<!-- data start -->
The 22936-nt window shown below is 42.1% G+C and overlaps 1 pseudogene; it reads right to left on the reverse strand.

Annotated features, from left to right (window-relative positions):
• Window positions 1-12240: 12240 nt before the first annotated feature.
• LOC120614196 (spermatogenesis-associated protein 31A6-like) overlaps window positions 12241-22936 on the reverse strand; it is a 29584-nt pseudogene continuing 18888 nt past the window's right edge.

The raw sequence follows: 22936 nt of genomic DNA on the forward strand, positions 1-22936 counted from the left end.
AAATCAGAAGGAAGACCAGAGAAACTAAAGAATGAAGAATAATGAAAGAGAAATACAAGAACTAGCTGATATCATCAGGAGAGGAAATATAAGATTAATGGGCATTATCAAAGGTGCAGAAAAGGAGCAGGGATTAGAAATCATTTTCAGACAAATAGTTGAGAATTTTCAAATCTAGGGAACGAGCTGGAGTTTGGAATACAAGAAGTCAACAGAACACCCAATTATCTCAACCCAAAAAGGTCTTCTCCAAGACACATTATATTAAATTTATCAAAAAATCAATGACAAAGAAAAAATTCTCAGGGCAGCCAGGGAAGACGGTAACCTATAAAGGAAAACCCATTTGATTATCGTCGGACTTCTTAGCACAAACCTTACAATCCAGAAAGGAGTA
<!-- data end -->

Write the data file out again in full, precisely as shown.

The 22936-nt window shown below is 42.1% G+C and overlaps 1 pseudogene; it reads right to left on the reverse strand.

Annotated features, from left to right (window-relative positions):
• Window positions 1-12240: 12240 nt before the first annotated feature.
• LOC120614196 (spermatogenesis-associated protein 31A6-like) overlaps window positions 12241-22936 on the reverse strand; it is a 29584-nt pseudogene continuing 18888 nt past the window's right edge.

The raw sequence follows: 22936 nt of genomic DNA on the forward strand, positions 1-22936 counted from the left end.
AAATCAGAAGGAAGACCAGAGAAACTAAAGAATGAAGAATAATGAAAGAGAAATACAAGAACTAGCTGATATCATCAGGAGAGGAAATATAAGATTAATGGGCATTATCAAAGGTGCAGAAAAGGAGCAGGGATTAGAAATCATTTTCAGACAAATAGTTGAGAATTTTCAAATCTAGGGAACGAGCTGGAGTTTGGAATACAAGAAGTCAACAGAACACCCAATTATCTCAACCCAAAAAGGTCTTCTCCAAGACACATTATATTAAATTTATCAAAAAATCAATGACAAAGAAAAAATTCTCAGGGCAGCCAGGGAAGACGGTAACCTATAAAGGAAAACCCATTTGATTATCGTCGGACTTCTTAGCACAAACCTTACAATCCAGAAAGGAGTA